The physical field extending throughout space that delivers electric and magnetic effects. The electromagnetic field is a unified field that consists of two inseparable components, the electric field and the magnetic field (Fig. 1 and Fig. 2). Fundamentally, electromagnetic fields are created by particles with electric charge or magnetic moment. However, the field itself does not carry electric charge, magnetic moment, or mass. Therefore, one electromagnetic field cannot directly interact with another electromagnetic field. Electromagnetic fields carry energy and momentum which they can give to particles with electric charge or magnetic moment. In high-energy events, electromagnetic fields can create or destroy particles. See also: Electric charge; Electromagnetism; Elementary particle; Energy; Magnetism; Mass; Momentum
Types of electromagnetic fields
In general, the electromagnetic field can take on five forms.
- Electrostatic fields, in which the electric field is not changing and the magnetic field is so weak that it can be ignored. An example is the field surrounding a statically charged sock. See also: Electric field
- Magnetostatic fields, in which the magnetic field is not changing and the electric field is so weak that it can be ignored. An example is the field surrounding a motionless refrigerator magnet. See also: Magnet
- Electroquasistatic fields, in which both the electric field and the magnetic field are gradually changing and the electric field dominates. An example is the field inside a computer keyboard.
- Magnetoquasistatic fields, in which both the electric field and magnetic field are gradually changing and the magnetic field dominates. An example is the field inside an electric motor. See also: Motor
- Electromagnetic waves, in which both the electric field and magnetic field are rapidly changing. These waves are also referred to as electromagnetic radiation or light. All forms of light are electromagnetic waves, including radio waves, infrared waves, visible light, ultraviolet rays, x-rays, and gamma rays. Electromagnetic waves are emitted any time an object with electric charge or magnetic moment accelerates. See also: Electromagnetic radiation; Electromagnetic wave; Light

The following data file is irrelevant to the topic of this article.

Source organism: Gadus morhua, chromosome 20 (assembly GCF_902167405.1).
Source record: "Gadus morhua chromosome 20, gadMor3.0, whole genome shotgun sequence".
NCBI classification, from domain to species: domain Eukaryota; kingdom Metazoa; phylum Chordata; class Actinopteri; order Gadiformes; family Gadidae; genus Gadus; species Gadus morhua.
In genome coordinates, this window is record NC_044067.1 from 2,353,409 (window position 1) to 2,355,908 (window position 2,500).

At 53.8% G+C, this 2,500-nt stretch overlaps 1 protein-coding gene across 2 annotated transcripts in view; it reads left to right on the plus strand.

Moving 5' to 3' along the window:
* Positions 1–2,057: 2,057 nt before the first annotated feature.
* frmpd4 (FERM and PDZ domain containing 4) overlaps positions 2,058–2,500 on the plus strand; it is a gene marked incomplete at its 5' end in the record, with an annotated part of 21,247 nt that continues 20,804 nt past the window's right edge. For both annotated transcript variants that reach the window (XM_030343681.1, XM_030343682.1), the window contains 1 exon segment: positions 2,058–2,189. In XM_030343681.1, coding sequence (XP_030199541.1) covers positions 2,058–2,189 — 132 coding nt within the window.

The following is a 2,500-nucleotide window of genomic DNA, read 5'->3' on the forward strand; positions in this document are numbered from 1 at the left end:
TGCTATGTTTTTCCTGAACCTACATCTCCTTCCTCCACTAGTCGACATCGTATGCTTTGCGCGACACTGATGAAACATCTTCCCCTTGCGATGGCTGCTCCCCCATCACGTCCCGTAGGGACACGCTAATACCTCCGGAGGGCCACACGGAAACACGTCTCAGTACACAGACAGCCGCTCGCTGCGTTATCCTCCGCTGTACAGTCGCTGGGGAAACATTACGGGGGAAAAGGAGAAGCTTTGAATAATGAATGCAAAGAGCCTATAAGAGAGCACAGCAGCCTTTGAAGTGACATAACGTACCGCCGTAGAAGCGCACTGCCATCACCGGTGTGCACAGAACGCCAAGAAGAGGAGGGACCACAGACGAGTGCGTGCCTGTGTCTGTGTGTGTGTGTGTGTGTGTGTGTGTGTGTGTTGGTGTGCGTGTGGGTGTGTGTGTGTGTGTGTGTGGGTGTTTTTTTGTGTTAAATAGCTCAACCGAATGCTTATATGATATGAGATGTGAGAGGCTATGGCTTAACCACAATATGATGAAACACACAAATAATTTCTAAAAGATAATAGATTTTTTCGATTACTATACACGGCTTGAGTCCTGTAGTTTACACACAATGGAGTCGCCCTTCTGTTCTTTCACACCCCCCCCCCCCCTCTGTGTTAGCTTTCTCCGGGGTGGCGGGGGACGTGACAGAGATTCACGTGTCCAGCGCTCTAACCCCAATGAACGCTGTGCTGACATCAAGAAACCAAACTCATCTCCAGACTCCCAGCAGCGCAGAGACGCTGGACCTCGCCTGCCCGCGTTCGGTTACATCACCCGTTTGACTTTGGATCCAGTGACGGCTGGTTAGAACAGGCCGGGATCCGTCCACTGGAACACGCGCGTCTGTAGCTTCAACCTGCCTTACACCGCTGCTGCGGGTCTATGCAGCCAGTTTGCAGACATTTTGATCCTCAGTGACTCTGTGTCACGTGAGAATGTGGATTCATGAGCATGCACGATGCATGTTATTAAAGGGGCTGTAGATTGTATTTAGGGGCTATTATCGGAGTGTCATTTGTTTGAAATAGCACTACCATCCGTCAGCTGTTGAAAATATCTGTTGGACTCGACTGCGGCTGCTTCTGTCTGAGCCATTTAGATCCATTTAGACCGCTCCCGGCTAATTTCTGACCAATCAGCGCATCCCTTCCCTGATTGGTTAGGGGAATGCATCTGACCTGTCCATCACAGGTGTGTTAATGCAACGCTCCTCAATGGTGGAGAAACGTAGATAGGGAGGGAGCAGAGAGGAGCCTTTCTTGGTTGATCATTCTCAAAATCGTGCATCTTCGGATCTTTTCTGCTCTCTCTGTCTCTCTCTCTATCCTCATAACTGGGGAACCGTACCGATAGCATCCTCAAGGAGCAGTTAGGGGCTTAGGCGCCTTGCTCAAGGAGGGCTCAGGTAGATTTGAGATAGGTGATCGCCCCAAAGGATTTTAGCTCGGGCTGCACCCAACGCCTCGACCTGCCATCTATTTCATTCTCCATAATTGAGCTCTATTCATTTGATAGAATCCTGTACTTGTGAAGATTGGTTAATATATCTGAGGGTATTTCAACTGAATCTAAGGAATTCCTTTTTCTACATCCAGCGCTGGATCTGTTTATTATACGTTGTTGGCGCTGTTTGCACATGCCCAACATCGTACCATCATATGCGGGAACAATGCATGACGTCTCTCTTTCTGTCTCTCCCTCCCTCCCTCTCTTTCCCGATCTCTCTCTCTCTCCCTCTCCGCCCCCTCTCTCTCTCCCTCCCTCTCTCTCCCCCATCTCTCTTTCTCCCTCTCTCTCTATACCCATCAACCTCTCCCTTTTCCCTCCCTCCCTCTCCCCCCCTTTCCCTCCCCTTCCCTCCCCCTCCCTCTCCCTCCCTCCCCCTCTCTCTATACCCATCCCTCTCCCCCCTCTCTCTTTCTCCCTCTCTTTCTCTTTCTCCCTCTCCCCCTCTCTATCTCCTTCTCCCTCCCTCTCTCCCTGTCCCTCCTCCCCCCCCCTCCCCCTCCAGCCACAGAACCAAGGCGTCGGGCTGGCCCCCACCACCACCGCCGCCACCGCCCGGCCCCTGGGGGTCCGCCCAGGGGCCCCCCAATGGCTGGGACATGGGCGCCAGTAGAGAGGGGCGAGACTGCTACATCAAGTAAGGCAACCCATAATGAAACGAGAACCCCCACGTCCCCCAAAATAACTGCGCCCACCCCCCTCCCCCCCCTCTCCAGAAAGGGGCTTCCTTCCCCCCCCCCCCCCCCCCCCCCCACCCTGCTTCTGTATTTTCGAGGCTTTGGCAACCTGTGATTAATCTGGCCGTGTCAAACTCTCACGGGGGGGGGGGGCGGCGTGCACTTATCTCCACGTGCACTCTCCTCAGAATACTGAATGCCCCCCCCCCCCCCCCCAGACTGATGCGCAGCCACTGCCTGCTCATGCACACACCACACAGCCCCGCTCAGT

The nature of electromagnetic fields
The creation and behavior of electromagnetic fields are dictated by four physical laws that are collectively known as Maxwell’s equations. These laws are as follows: (1) Gauss’s law states that a particle with electric charge will create an electric field with a diverging pattern; (2) Gauss’s law for magnetism states that magnetically charged particles do not exist and therefore magnetic fields can never have a diverging pattern; (3) Faraday’s law of induction states that a changing magnetic field will create an electric field with a curling pattern; and (4) the Ampère-Maxwell law states that both a moving electrically charged particle and a changing electric field will create a magnetic field with a curling pattern. Maxwell’s equations implicitly contain other physical laws, such as the laws of optics, the electric circuit laws, and various conservation laws. See also: Maxwell's equations
Fundamentally, the electromagnetic field consists of a collection of discrete, indivisible quantum packets called photons. The most accurate description of the electromagnetic field is the quantum field version of Maxwell’s equations, which are collectively known as quantum electrodynamics (QED). Furthermore, QED unites the quantum field version of electromagnetism with the special theory of relativity. See also: Photon; Quantum electrodynamics; Relativity